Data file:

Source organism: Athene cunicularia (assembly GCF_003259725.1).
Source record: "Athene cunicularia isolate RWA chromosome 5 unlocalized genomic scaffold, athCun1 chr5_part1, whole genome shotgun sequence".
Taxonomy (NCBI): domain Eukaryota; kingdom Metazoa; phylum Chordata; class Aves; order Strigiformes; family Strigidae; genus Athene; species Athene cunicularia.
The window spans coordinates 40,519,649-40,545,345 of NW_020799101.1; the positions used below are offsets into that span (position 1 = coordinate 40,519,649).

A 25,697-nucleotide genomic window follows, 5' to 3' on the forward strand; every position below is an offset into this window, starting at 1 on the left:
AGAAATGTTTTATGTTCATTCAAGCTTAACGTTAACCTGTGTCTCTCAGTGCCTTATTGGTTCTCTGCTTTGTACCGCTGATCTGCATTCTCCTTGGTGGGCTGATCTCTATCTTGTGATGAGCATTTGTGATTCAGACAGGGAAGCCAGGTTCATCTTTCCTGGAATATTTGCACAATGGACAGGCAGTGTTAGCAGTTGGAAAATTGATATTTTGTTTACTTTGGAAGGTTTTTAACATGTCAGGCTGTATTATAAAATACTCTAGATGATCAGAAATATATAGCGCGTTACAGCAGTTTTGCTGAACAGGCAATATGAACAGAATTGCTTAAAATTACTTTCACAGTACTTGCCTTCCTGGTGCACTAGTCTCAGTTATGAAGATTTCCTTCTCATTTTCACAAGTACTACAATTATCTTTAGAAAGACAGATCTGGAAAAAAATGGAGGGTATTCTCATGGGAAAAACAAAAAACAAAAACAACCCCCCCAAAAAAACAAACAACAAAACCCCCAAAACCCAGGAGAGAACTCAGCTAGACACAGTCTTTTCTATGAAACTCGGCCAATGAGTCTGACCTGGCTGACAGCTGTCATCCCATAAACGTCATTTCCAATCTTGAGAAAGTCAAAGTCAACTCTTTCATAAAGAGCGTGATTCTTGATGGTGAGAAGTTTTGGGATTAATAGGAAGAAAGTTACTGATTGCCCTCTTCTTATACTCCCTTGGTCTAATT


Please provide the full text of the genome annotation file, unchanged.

Source organism: Athene cunicularia (assembly GCF_003259725.1).
Source record: "Athene cunicularia isolate RWA chromosome 5 unlocalized genomic scaffold, athCun1 chr5_part1, whole genome shotgun sequence".
Taxonomy (NCBI): domain Eukaryota; kingdom Metazoa; phylum Chordata; class Aves; order Strigiformes; family Strigidae; genus Athene; species Athene cunicularia.
The window spans coordinates 40,519,649-40,545,345 of NW_020799101.1; the positions used below are offsets into that span (position 1 = coordinate 40,519,649).

A 25,697-nucleotide genomic window follows, 5' to 3' on the forward strand; every position below is an offset into this window, starting at 1 on the left:
AGAAATGTTTTATGTTCATTCAAGCTTAACGTTAACCTGTGTCTCTCAGTGCCTTATTGGTTCTCTGCTTTGTACCGCTGATCTGCATTCTCCTTGGTGGGCTGATCTCTATCTTGTGATGAGCATTTGTGATTCAGACAGGGAAGCCAGGTTCATCTTTCCTGGAATATTTGCACAATGGACAGGCAGTGTTAGCAGTTGGAAAATTGATATTTTGTTTACTTTGGAAGGTTTTTAACATGTCAGGCTGTATTATAAAATACTCTAGATGATCAGAAATATATAGCGCGTTACAGCAGTTTTGCTGAACAGGCAATATGAACAGAATTGCTTAAAATTACTTTCACAGTACTTGCCTTCCTGGTGCACTAGTCTCAGTTATGAAGATTTCCTTCTCATTTTCACAAGTACTACAATTATCTTTAGAAAGACAGATCTGGAAAAAAATGGAGGGTATTCTCATGGGAAAAACAAAAAACAAAAACAACCCCCCCAAAAAAACAAACAACAAAACCCCCAAAACCCAGGAGAGAACTCAGCTAGACACAGTCTTTTCTATGAAACTCGGCCAATGAGTCTGACCTGGCTGACAGCTGTCATCCCATAAACGTCATTTCCAATCTTGAGAAAGTCAAAGTCAACTCTTTCATAAAGAGCGTGATTCTTGATGGTGAGAAGTTTTGGGATTAATAGGAAGAAAGTTACTGATTGCCCTCTTCTTATACTCCCTTGGTCTAATT